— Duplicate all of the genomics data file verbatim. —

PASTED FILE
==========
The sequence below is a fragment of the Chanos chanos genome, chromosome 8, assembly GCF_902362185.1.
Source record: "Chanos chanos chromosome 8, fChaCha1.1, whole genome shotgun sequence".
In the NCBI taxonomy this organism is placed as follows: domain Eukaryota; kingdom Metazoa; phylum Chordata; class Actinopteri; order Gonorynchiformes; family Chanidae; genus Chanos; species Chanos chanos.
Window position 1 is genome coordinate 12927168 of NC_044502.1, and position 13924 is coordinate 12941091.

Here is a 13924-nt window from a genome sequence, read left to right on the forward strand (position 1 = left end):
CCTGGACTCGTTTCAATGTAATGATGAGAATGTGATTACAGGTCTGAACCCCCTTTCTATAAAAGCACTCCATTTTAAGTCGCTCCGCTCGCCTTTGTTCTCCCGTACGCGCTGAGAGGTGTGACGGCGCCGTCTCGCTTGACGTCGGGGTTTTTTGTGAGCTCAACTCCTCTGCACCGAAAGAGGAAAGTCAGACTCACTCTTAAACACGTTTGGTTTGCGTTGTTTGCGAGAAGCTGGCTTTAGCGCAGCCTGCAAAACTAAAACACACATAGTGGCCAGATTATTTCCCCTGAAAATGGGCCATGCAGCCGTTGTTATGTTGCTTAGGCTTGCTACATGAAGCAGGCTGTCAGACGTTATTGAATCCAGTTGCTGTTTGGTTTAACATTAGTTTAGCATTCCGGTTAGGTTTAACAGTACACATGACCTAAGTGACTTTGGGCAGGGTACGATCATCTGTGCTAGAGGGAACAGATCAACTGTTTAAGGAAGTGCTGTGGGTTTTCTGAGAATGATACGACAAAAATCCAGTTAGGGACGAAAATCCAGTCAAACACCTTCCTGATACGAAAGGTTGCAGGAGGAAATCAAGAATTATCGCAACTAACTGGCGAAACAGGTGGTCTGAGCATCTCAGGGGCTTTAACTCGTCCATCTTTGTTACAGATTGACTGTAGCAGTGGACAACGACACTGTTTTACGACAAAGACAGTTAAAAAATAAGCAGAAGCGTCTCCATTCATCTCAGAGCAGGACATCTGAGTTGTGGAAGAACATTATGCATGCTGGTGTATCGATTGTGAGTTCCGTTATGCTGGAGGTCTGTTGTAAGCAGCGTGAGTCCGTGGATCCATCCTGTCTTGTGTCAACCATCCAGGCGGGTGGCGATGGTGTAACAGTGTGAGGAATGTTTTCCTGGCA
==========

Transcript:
The sequence below is a fragment of the Chanos chanos genome, chromosome 8, assembly GCF_902362185.1.
Source record: "Chanos chanos chromosome 8, fChaCha1.1, whole genome shotgun sequence".
In the NCBI taxonomy this organism is placed as follows: domain Eukaryota; kingdom Metazoa; phylum Chordata; class Actinopteri; order Gonorynchiformes; family Chanidae; genus Chanos; species Chanos chanos.
Window position 1 is genome coordinate 12927168 of NC_044502.1, and position 13924 is coordinate 12941091.

Here is a 13924-nt window from a genome sequence, read left to right on the forward strand (position 1 = left end):
CCTGGACTCGTTTCAATGTAATGATGAGAATGTGATTACAGGTCTGAACCCCCTTTCTATAAAAGCACTCCATTTTAAGTCGCTCCGCTCGCCTTTGTTCTCCCGTACGCGCTGAGAGGTGTGACGGCGCCGTCTCGCTTGACGTCGGGGTTTTTTGTGAGCTCAACTCCTCTGCACCGAAAGAGGAAAGTCAGACTCACTCTTAAACACGTTTGGTTTGCGTTGTTTGCGAGAAGCTGGCTTTAGCGCAGCCTGCAAAACTAAAACACACATAGTGGCCAGATTATTTCCCCTGAAAATGGGCCATGCAGCCGTTGTTATGTTGCTTAGGCTTGCTACATGAAGCAGGCTGTCAGACGTTATTGAATCCAGTTGCTGTTTGGTTTAACATTAGTTTAGCATTCCGGTTAGGTTTAACAGTACACATGACCTAAGTGACTTTGGGCAGGGTACGATCATCTGTGCTAGAGGGAACAGATCAACTGTTTAAGGAAGTGCTGTGGGTTTTCTGAGAATGATACGACAAAAATCCAGTTAGGGACGAAAATCCAGTCAAACACCTTCCTGATACGAAAGGTTGCAGGAGGAAATCAAGAATTATCGCAACTAACTGGCGAAACAGGTGGTCTGAGCATCTCAGGGGCTTTAACTCGTCCATCTTTGTTACAGATTGACTGTAGCAGTGGACAACGACACTGTTTTACGACAAAGACAGTTAAAAAATAAGCAGAAGCGTCTCCATTCATCTCAGAGCAGGACATCTGAGTTGTGGAAGAACATTATGCATGCTGGTGTATCGATTGTGAGTTCCGTTATGCTGGAGGTCTGTTGTAAGCAGCGTGAGTCCGTGGATCCATCCTGTCTTGTGTCAACCATCCAGGCGGGTGGCGATGGTGTAACAGTGTGAGGAATGTTTTCCTGGCA